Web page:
10The multilateral debate on IP & technology transfer Concerns expressed by DCs and especially LDCs about low acquisition of new technologies despite TRIPS complianceWTO Working Group on Trade & Transfer of Technology ineffective2007 WIPO Development Agenda recommends WIPO to promote DCs’ understanding of use of IP policies & TRIPS flexibilities to foster TOT ongoing work2008 WHO Resolution on Global Strategy & Plan of Action on Public Health, Innovation and Intellectual Property recommends WHO and Members States to promote public health-related TOT to DCs, in particular to encourage local production of pharmaceuticals initiation of work
11The role of IP in the attraction of foreign investment (1) Traditional assumption: higher levels of IP protection are likely to attract foreign investment into DCsUS – Vietnam Trade and Investment Framework Agreement (TIFA), 2007, recognizes importance of adequate & effective protection & enforcement of IPRs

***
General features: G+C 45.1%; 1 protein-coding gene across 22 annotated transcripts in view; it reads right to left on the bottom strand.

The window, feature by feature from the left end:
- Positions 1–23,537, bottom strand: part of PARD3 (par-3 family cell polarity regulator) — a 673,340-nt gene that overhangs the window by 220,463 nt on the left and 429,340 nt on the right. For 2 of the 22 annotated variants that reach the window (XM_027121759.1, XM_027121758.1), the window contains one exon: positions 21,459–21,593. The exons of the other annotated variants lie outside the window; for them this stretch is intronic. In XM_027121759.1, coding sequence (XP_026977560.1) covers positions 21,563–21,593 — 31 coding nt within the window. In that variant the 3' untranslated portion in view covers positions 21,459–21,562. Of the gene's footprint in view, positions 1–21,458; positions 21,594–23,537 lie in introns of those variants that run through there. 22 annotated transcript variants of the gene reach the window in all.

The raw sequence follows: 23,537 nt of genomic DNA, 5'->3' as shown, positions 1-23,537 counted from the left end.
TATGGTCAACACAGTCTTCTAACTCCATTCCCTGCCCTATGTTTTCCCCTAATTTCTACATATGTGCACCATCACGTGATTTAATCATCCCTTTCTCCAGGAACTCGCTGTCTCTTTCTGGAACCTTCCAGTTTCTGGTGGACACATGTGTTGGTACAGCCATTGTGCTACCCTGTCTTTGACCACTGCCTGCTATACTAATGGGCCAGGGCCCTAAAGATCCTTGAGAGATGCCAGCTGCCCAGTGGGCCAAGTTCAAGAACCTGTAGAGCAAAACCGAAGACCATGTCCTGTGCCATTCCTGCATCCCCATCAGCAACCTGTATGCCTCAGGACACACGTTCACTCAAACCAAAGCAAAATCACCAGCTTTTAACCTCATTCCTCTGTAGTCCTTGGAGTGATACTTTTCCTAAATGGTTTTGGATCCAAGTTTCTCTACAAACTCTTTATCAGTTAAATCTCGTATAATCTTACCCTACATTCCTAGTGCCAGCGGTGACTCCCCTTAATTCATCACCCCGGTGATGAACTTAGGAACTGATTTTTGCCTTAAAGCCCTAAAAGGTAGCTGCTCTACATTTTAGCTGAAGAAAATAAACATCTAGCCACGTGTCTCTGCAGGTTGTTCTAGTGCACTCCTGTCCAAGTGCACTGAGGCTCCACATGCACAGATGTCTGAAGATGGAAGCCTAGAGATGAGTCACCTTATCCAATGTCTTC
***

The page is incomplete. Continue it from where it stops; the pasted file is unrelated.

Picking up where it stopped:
12The role of IP in the attraction of foreign investment (2) DC reality check (2005 study by Professor Keith Maskus)Foreign investors attach much importance to IP protection in research & development (R&D)-intensive technologies that are expensive to develop & easy to copy (e.g. pharmaceuticals, chemicals, but also R&D activities in low-tech areas, e.g. transport equipment)IP is relatively unimportant in R&D-poor activities, (e.g. sales & distribution, even in chemicals sector)Keith E. Maskus, « The Role of Intellectual Property Rights in Encouraging Foreign Direct Investment and Technology Transfer » in : Intellectual Property and Development. Lessons from Recent Economic Research (editors C. Fink and K.E. Maskus), The World Bank, 2005, pp (57, 60).